Two way binding not working in directive with transcluded scope

A directive with transclude: true results in the directive creating a new (transcluded) child scope. This new scope prototypically inherits from the parent scope. In your case, the parent scope is the scope associated with the editCtrl controller.

Using two-way databinding in a child scope (i.e., ng-model) to bind to a parent scope property that holds a primitive value (e.g., name) always causes problems — well, I should say that it doesn’t work as expected. When the scope property is changed in the child (e.g., you type into the second textbox) the child creates a new scope property that hides/shadows the parent scope property of the same name. If the parent property holds a primitive value, that value is (essentially) copied to the child property when the child property is created. Future changes in the child scope (e.g., the second textbox) only affect the child property.

Before typing into the second textbox (i.e., before the property is changed in the child), the child/transcluded scope finds the name property in the parent scope via prototypal inheritance (dashed line in picture below). This is why the two textboxes initially remain in synch. Below, if you type “Mark” into the first text box, this is what the scopes look like:

transcluded scope follows inheritance chain

I created a fiddle where you can examine the two scopes. Click the “show scope” link next to the second textbox before typing into the second textbox. This will allow you to see the transcluded child scope. You will notice that it does not have a name property at this point. Clear the console, type into the second text box, then click the link again. You will notice that the child scope now has a name property, and the initial value was the value that parent property had (“Mark”). If you typed ” likes Angular” into the second text box, this is what the scopes look like:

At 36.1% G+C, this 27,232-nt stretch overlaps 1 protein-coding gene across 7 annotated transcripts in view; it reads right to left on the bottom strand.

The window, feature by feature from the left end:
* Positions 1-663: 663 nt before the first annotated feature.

transcluded primitive hides parent property

There are two solutions:

  1. do what @pgreen2 suggests (this is the “best practice” solution) — use an object instead of a primitive. When an object is used, the child/transcluded scope does not get a new property. Only prototypal inheritance is in play here. In the picture below, assume the editCtrl’s $scope has this object defined:
    $scope.myObject = { name: "Mark", anotherProp: ... }:

    object in parent
  2. use $parent in the child scope (this is a fragile solution, and not recommended, as it makes assumptions about HTML structure): use ng-model="$" inside the <input> that is within the <tabs> element. The first picture above shows how this works.

A syntax error occurs when using scope: {name: '='} because when using two-way databinding (i.e., when using ‘=’), interpolation is not allowed — i.e., {{}} can’t be used. Instead of <tabs name="{{name}}"> use <tabs name="name">.

Using ‘@’ works the same as the transclude case because ng-transclude uses the transcluded scope, not the isolate scope that is created by using scope: { ... }.

For (lots) more information about scopes (including pictures) see
What are the nuances of scope prototypal / prototypical inheritance in AngularJS?

Leave a Comment